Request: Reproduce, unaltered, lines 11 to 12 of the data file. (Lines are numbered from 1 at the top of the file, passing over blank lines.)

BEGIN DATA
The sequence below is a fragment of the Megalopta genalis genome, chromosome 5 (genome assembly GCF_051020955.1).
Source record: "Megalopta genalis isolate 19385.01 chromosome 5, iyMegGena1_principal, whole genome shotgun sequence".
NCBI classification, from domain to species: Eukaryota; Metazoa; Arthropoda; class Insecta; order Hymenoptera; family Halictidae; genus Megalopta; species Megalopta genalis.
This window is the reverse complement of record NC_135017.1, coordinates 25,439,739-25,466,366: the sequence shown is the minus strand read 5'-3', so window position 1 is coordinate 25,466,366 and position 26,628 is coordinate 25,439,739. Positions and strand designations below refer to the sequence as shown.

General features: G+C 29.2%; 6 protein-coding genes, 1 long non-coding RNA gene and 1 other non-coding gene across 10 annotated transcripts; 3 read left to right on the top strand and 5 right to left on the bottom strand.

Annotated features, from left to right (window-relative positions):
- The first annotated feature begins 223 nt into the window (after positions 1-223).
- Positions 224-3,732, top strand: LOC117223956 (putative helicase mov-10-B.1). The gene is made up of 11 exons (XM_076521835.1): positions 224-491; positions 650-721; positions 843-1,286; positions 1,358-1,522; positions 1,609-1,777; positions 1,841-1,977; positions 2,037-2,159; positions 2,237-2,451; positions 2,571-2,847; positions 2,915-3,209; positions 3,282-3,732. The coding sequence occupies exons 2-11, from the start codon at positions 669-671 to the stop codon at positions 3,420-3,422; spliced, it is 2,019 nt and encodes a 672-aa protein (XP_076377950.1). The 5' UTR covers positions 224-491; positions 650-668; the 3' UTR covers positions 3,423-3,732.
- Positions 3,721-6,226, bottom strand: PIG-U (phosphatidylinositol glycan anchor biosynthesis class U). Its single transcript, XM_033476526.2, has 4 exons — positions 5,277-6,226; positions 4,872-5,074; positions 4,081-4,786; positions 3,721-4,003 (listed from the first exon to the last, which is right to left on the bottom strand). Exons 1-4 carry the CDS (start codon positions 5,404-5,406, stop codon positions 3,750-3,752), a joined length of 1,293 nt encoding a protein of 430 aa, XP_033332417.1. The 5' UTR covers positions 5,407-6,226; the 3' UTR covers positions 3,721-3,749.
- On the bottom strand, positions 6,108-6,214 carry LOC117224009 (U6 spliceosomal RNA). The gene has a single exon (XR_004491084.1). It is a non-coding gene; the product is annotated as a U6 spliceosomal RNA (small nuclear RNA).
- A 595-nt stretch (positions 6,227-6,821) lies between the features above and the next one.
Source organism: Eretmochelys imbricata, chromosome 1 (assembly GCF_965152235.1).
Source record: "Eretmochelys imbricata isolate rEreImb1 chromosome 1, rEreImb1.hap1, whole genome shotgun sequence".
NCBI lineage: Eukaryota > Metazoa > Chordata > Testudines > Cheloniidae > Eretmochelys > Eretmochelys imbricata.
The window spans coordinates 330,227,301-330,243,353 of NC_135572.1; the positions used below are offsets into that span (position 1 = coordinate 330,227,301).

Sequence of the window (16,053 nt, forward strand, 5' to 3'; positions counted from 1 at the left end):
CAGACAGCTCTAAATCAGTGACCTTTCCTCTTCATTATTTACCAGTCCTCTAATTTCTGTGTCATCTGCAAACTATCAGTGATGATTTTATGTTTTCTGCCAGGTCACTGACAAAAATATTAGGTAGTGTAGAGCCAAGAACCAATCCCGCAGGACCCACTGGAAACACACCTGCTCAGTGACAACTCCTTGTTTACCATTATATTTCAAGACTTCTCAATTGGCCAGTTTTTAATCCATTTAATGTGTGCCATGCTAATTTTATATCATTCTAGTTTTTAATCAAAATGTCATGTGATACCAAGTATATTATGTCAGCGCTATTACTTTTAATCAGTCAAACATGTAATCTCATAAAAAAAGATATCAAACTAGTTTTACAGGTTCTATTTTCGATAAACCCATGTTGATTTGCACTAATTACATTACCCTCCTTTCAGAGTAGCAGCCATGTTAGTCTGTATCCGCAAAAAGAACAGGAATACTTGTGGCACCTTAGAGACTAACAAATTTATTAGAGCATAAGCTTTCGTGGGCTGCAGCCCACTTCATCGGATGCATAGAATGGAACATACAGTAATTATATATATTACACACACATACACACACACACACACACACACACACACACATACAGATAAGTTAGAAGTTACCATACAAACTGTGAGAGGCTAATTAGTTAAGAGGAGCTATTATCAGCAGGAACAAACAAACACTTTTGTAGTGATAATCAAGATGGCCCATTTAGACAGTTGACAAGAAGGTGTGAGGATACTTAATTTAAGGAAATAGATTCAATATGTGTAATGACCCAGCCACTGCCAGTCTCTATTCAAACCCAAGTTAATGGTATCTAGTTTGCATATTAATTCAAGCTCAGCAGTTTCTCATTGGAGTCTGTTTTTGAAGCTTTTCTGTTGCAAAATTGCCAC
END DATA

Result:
- A 595-nt stretch (positions 6,227-6,821) lies between the features above and the next one.
Source organism: Eretmochelys imbricata, chromosome 1 (assembly GCF_965152235.1).